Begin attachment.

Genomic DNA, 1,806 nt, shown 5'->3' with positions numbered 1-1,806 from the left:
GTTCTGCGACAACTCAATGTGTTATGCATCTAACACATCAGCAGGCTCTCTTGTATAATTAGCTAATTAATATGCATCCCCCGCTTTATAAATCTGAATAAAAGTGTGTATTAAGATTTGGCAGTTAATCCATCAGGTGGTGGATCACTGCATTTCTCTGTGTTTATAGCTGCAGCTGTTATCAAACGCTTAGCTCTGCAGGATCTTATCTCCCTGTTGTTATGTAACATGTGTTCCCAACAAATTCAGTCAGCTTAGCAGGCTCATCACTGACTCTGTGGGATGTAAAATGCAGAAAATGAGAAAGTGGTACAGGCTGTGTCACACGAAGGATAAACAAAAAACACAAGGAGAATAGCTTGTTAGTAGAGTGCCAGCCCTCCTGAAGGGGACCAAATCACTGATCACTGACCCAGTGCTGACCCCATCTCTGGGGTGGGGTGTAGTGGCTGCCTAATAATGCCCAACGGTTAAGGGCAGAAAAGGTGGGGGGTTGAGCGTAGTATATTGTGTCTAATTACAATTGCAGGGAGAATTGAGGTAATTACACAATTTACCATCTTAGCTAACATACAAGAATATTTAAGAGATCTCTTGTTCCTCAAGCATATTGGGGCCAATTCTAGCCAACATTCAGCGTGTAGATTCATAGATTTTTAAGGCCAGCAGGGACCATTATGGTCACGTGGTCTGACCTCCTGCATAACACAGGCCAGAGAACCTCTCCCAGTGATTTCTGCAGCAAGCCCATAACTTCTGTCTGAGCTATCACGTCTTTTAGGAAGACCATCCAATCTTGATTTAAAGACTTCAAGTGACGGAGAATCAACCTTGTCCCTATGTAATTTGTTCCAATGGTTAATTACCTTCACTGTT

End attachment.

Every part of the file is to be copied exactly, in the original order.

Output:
Genomic DNA, 1,806 nt, shown 5'->3' with positions numbered 1-1,806 from the left:
GTTCTGCGACAACTCAATGTGTTATGCATCTAACACATCAGCAGGCTCTCTTGTATAATTAGCTAATTAATATGCATCCCCCGCTTTATAAATCTGAATAAAAGTGTGTATTAAGATTTGGCAGTTAATCCATCAGGTGGTGGATCACTGCATTTCTCTGTGTTTATAGCTGCAGCTGTTATCAAACGCTTAGCTCTGCAGGATCTTATCTCCCTGTTGTTATGTAACATGTGTTCCCAACAAATTCAGTCAGCTTAGCAGGCTCATCACTGACTCTGTGGGATGTAAAATGCAGAAAATGAGAAAGTGGTACAGGCTGTGTCACACGAAGGATAAACAAAAAACACAAGGAGAATAGCTTGTTAGTAGAGTGCCAGCCCTCCTGAAGGGGACCAAATCACTGATCACTGACCCAGTGCTGACCCCATCTCTGGGGTGGGGTGTAGTGGCTGCCTAATAATGCCCAACGGTTAAGGGCAGAAAAGGTGGGGGGTTGAGCGTAGTATATTGTGTCTAATTACAATTGCAGGGAGAATTGAGGTAATTACACAATTTACCATCTTAGCTAACATACAAGAATATTTAAGAGATCTCTTGTTCCTCAAGCATATTGGGGCCAATTCTAGCCAACATTCAGCGTGTAGATTCATAGATTTTTAAGGCCAGCAGGGACCATTATGGTCACGTGGTCTGACCTCCTGCATAACACAGGCCAGAGAACCTCTCCCAGTGATTTCTGCAGCAAGCCCATAACTTCTGTCTGAGCTATCACGTCTTTTAGGAAGACCATCCAATCTTGATTTAAAGACTTCAAGTGACGGAGAATCAACCTTGTCCCTATGTAATTTGTTCCAATGGTTAATTACCTTCACTGTT